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Thread: Roadmap - Clipping Detecton & Reporting

  1. #1

    Roadmap - Clipping Detecton & Reporting

    Is there a temporary workaround to detect clipping?

  2. #2
    Senior Member PaulS's Avatar
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    Hi Remko,
    Your question is very brief without any context. If you really want an answer you will need to elaborate more...
    Are you talking about the Audio library? Or?
    Your statement "a temporary workaround" implies that there is an issue that actually exists and is supposed to be solved by someone? Please let us know more details...

    Paul

  3. #3
    Hi Paul
    Hope you can help
    I will explain our situation / setup.
    We use the teensy 4 in combination with the audioboard.
    My question is about the audio library.
    We have a setup with an audio mixer an amplifier and speakers
    The mixer and amplifier are connected with a line signal.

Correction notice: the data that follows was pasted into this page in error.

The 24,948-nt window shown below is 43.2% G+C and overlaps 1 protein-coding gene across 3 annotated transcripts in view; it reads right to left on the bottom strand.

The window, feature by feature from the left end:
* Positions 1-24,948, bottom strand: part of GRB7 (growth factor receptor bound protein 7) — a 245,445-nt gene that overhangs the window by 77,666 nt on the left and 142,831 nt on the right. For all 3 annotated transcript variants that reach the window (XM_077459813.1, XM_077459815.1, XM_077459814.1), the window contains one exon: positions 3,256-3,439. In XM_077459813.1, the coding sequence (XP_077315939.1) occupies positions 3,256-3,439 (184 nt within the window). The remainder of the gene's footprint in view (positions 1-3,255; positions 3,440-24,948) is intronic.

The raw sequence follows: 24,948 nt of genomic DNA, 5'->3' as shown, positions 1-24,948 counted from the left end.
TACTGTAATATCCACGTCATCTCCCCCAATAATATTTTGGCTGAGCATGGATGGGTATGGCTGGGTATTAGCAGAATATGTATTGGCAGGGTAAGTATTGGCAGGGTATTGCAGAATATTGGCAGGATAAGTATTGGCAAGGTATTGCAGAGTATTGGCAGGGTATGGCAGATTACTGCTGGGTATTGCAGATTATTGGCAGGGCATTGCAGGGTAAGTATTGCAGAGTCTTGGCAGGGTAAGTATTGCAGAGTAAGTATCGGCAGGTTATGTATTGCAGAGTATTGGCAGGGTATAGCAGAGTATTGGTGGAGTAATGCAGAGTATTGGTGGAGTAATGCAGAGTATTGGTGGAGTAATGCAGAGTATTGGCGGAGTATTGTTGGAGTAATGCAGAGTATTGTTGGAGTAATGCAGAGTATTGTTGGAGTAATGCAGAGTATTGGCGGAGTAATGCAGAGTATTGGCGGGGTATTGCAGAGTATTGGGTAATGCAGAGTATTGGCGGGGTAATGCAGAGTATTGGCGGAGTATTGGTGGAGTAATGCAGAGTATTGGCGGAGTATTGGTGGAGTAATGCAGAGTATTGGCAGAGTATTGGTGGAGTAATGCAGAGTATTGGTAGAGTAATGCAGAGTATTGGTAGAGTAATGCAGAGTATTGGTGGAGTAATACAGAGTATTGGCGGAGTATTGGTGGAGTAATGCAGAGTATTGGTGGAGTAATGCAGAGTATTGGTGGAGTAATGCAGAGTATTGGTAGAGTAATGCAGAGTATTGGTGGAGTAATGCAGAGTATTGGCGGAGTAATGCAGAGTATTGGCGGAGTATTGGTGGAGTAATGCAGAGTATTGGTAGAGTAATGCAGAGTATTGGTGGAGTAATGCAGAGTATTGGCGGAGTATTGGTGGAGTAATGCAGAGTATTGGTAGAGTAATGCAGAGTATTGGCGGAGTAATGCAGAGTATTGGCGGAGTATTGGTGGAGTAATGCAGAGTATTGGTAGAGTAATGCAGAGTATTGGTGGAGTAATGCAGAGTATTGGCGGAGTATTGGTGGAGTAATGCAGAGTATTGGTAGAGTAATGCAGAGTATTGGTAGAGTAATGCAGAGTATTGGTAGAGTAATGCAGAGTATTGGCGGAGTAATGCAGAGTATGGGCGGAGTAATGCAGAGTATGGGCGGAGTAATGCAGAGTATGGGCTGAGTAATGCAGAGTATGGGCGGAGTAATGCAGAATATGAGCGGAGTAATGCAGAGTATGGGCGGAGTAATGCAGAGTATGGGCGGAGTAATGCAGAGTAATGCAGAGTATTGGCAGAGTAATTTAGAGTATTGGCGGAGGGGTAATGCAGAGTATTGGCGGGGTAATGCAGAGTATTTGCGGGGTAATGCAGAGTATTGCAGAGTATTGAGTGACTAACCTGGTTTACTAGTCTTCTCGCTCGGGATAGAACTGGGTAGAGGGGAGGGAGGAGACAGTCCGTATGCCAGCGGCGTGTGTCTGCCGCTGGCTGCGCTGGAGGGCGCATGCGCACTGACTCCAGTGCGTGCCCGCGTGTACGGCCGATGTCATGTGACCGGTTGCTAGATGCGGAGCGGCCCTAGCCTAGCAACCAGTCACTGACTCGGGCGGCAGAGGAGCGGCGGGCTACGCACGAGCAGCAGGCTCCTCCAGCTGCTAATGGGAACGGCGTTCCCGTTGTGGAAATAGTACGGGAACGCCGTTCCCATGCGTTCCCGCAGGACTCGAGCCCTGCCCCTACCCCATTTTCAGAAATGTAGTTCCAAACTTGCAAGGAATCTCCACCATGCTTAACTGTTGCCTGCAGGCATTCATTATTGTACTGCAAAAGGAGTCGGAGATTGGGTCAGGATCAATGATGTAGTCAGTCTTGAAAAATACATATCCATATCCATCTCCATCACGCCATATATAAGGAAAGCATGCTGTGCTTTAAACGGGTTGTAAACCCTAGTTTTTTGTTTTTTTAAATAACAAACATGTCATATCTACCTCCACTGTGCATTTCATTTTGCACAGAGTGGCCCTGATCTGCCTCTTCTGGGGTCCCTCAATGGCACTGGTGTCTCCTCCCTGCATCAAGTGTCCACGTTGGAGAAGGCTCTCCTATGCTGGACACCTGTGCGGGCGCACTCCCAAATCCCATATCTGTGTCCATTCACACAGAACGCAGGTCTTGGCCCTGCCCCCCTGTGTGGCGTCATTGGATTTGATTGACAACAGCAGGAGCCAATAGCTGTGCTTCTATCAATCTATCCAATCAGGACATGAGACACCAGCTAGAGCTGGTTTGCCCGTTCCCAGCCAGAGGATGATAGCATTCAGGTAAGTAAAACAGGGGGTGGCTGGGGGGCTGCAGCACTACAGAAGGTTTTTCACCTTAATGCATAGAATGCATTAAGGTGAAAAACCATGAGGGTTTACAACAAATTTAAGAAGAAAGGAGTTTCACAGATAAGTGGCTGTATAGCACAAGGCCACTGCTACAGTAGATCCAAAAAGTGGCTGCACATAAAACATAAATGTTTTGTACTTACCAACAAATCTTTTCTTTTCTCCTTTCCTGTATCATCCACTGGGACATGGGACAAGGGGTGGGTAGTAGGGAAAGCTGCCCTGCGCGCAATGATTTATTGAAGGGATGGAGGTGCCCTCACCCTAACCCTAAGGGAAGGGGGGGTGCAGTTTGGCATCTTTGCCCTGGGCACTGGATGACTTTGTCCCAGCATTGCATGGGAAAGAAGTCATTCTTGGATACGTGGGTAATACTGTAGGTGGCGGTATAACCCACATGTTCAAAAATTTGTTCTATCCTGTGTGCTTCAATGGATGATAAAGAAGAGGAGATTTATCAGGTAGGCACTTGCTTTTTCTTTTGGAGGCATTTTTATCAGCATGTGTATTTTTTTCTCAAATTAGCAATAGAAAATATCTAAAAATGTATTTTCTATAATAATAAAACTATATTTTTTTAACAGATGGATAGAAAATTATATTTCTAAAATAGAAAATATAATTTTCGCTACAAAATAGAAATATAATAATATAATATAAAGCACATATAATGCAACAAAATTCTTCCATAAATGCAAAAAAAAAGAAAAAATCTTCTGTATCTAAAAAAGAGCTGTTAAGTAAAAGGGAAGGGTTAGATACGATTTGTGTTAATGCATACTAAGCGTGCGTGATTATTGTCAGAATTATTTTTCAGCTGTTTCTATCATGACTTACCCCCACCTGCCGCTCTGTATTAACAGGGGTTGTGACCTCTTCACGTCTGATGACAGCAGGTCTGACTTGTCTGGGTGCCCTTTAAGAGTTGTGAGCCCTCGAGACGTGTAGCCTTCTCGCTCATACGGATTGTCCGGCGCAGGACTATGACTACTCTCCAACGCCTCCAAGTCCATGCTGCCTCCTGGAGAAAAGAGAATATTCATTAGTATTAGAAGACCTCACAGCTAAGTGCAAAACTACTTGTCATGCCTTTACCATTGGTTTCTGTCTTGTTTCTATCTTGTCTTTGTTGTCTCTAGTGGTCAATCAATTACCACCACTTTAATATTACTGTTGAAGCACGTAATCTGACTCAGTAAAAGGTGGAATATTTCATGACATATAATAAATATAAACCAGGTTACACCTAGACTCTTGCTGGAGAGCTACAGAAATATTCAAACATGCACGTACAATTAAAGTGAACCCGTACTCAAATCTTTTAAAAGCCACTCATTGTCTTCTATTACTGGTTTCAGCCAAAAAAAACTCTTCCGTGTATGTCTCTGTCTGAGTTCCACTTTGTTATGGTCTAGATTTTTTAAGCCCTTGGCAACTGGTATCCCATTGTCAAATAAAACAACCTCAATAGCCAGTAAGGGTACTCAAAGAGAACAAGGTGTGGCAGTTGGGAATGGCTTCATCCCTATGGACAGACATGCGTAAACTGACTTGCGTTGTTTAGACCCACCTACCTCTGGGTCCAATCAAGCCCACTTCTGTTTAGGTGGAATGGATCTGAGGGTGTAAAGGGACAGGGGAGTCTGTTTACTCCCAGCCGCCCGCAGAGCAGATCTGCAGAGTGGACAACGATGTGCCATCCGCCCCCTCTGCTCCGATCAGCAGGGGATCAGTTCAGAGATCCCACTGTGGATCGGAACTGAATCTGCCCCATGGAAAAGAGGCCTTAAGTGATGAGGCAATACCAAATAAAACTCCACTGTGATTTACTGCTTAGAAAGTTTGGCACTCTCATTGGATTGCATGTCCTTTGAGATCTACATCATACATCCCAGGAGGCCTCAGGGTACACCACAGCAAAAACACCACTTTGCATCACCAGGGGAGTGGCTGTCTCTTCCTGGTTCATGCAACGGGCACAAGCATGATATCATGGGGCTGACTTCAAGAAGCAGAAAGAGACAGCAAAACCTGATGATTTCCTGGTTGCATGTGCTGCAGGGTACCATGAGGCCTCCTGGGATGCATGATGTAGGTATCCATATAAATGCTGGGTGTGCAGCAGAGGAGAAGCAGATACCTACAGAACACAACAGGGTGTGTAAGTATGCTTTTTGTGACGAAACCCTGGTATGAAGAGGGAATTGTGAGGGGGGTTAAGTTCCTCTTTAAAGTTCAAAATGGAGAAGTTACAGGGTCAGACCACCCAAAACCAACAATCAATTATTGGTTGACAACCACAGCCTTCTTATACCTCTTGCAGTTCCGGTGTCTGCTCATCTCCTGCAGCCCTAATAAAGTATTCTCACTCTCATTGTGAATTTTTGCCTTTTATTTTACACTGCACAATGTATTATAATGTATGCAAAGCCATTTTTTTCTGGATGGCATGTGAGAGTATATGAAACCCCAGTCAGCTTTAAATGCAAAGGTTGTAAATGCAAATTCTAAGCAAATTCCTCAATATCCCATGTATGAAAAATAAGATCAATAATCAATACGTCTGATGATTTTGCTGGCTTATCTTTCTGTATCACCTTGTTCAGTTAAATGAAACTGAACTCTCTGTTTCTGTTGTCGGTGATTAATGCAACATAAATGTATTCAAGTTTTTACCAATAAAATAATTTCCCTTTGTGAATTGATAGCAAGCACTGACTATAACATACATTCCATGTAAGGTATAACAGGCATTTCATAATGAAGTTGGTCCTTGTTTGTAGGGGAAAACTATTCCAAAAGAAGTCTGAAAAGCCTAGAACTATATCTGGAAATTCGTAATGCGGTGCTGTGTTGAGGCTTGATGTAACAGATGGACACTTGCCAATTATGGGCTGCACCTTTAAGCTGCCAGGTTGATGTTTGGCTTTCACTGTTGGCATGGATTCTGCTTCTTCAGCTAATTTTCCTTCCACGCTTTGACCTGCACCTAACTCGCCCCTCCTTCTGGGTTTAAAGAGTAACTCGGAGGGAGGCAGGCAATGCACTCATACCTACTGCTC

We put the audioboard in between the mixer and amplifier to monitor the audio signal going to the amplifier.
    We connected the line out of the mixer to the line in of the audioboard.
    We connected the line out of the audioboard to the line in of the amplifier.
    We like to detect a clipped audio signal coming from the mixer and so be able to prevent sending it to the amplifier.
    If a clipped audio signal is send to the amplifier this will damage the speakers.
    We now use the RMS module of the library to detect a high audio signal.
    But this will not help detecting a clipped audio signal.
    Greeting from Amsterdam / The Netherlands
    Remko van Dokkum

  4. #4
    Member fdaniels's Avatar
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    What about a standard Limiter like this:
    https://www.thomann.de/de/drawmer_sp_2120.htm
    It even has a KeyLock ;-)

  5. #5
    Senior Member manicksan's Avatar
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    How do you define a clipped audio signal, and how do you then play synth-music that contains sharp edges.

    https://www.reddit.com/r/WeAreTheMus...lipping_andor/

    is could be done off course without any expensive "standard Limiter"

    just analyze the signal in a custom Audio object, I think you can base it on the RMS module
    by taking some samples and if most of them in a "row" have the same value then you have what I can define as clipping,
    also it needs a setting how many samples "the width" of the signal that must be "clipping",
    and then maybe round off/change the volume of those "clippings", I mean it could not be good for the speakers to just turn off then you will get some really nasty pops